Christopher A. Modica

Associate Professor of Psychology


  • B.A., Judson College
  • M.S., Illinois State University
  • Ph.D., Ball State University


Chris Modica is an Assistant Professor in the psychology department at Ohio Wesleyan University. He is currently a licensed psychologist in Ohio and Indiana and a Health Service Provider in Psychology (HSPP) in Indiana. Clinically he has experience providing outpatient psychotherapy and assessment in private practice, community mental health centers, and university student counseling centers. He also has experience in providing clinical supervision of doctoral students in individual therapy, group therapy, and testing/assessment. Academically, his subspecialty/cognate within his doctoral degree was in research methodology.

Before coming to Ohio Wesleyan University, Dr. Modica was an Assistant Professor at Wright State University within the School of Professional Psychology (Clinical Psychology Psy.D. program) where he taught classes in clinical interviewing, ethics, and statistics. He also has teaching experience at Ball State University at the undergraduate and graduate levels.

Dr. Modica’s professional and clinical areas of interest broadly include:

  • Psychopathology and diagnosis (specifically anxiety disorders, OCD, MMPI-2-RF)
  • Psychotherapy
  • Eating disorders and body image
  • Professional psychology ethics
  • Statistics (specifically regression, mediation and moderation, structural equation modeling, and confirmatory factor analysis).

Dr. Modica’s primary areas of research interest are:

  • Sociocultural variables impacting body image, eating, and eating disorders
  • Social media use
  • Sexual objectification and its consequences (e.g., body image, eating concerns)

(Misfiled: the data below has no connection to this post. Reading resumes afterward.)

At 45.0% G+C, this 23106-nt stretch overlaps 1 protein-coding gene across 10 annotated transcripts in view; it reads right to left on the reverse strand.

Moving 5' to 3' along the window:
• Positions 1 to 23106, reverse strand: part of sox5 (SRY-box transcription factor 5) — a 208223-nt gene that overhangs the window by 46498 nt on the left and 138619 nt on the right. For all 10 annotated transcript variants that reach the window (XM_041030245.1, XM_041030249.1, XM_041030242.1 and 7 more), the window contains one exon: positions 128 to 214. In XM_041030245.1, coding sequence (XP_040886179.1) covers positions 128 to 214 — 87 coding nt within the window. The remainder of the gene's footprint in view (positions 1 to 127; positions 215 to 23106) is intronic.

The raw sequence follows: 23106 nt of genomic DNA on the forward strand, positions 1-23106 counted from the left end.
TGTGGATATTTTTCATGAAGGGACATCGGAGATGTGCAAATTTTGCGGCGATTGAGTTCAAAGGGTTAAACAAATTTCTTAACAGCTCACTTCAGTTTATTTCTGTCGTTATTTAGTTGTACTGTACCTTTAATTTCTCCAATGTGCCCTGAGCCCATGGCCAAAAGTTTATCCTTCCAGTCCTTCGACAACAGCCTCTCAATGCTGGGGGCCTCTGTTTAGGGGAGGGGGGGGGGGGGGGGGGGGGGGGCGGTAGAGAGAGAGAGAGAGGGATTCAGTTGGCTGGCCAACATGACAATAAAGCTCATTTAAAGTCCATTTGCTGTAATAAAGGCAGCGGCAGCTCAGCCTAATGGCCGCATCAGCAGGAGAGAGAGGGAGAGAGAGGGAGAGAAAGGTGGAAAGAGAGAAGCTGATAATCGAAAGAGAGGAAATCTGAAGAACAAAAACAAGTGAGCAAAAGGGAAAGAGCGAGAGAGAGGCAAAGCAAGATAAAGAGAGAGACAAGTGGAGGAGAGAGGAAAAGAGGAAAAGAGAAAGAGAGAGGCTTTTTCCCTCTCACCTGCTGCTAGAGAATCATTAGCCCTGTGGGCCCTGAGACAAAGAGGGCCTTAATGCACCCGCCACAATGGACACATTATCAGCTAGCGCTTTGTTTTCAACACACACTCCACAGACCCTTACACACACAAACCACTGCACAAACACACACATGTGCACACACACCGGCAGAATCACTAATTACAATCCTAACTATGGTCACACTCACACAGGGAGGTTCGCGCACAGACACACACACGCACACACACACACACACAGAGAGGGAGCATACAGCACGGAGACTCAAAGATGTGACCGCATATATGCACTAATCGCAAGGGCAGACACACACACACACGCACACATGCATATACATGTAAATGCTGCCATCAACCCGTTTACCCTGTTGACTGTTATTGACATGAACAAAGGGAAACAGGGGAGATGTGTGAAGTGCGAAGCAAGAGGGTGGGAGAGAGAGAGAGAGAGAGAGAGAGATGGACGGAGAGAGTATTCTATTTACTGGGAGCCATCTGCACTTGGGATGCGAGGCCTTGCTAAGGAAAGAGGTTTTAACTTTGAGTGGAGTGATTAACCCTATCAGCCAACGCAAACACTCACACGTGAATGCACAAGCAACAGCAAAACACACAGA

(Note, * refers to a current or past OWU student)

  • Busch, A.M., Modica, C.A., & Sheridan, E. (2023). The effect of yoga on anxiety, attention and social-emotional symptoms in preschool children: A pilot quasi-experimental study. Child Psychiatry & Human Development.DOI: 10.1007/s10578-023-01588-9
  • Modica, C.A. & DiLillo, V.G. (2023). A structural invariance analysis of the acceptance model of intuitive eating across Black, Hispanic, and White young-adult women. Body Image, 44, 157-169.
  • Modica, C.A., DiLillo, V.G., & Swami, V. (2023). Measurement invariance of the Broad Conceptualization of Beauty Scale (BCBS) across Black, Hispanic, and White women in the United States. Body Image, 44, 69-77.
  • Modica, C.A. & Murnen, S.K (2022). Are men who identify as a feminist less likely to sexually objectify women?: A cross-sectional study of heterosexual men. Journal of Sexual Aggression.
  • Bigler, K.M.* & Modica, C.A. (2022). Emotionally-focused couples therapy and gay and lesbian couples: Considerations for pursuer-distancer patterns. Journal of LGBTQ Issues in Counseling, 16(3), 300-316.
  • Modica, C.A. & Alonso, M.G.* (2021). Ethical considerations in supervising undergraduate internships across professions: Issues of competence. The Ohio Psychologist, 68,12-15.
  • Modica, C.A. (2021). Modeling the associations between internal body orientation, body appreciation, and intuitive eating among early-adult and middle-adult men and women: A multigroup structural invariance analysis. Body Image, 39,1-15.
  • Modica, C.A. (2020). The associations between Instagram use, selfie-activities, appearance-comparison, and body dissatisfaction in adult men. Cyberpsychology, Behavior, and Social Networking, 23(2), 90-99.
  • Modica, C.A. (2019). The association between body surveillance and body satisfaction moderated by self-concept clarity in adult women in the United States: A cross sectional study. Journal of Women’s Health, Issues and Care, 8, 1-6.
  • Modica, C.A. (2019). Facebook, body esteem, and body surveillance in adult women: The moderating role of self-compassion and appearance-contingent self-worth. Body Image, 29, 17-30.
  • Modica, C. A. (2018). Problems related to eating, nutrition, and body image. In J. Santos & J. Cutcliffe (Eds.), European psychiatric/mental health nursing in the 21st century: A person-centered evidence-based approach (pp. 425-439). Switzerland: Springer International Publishing Switzerland.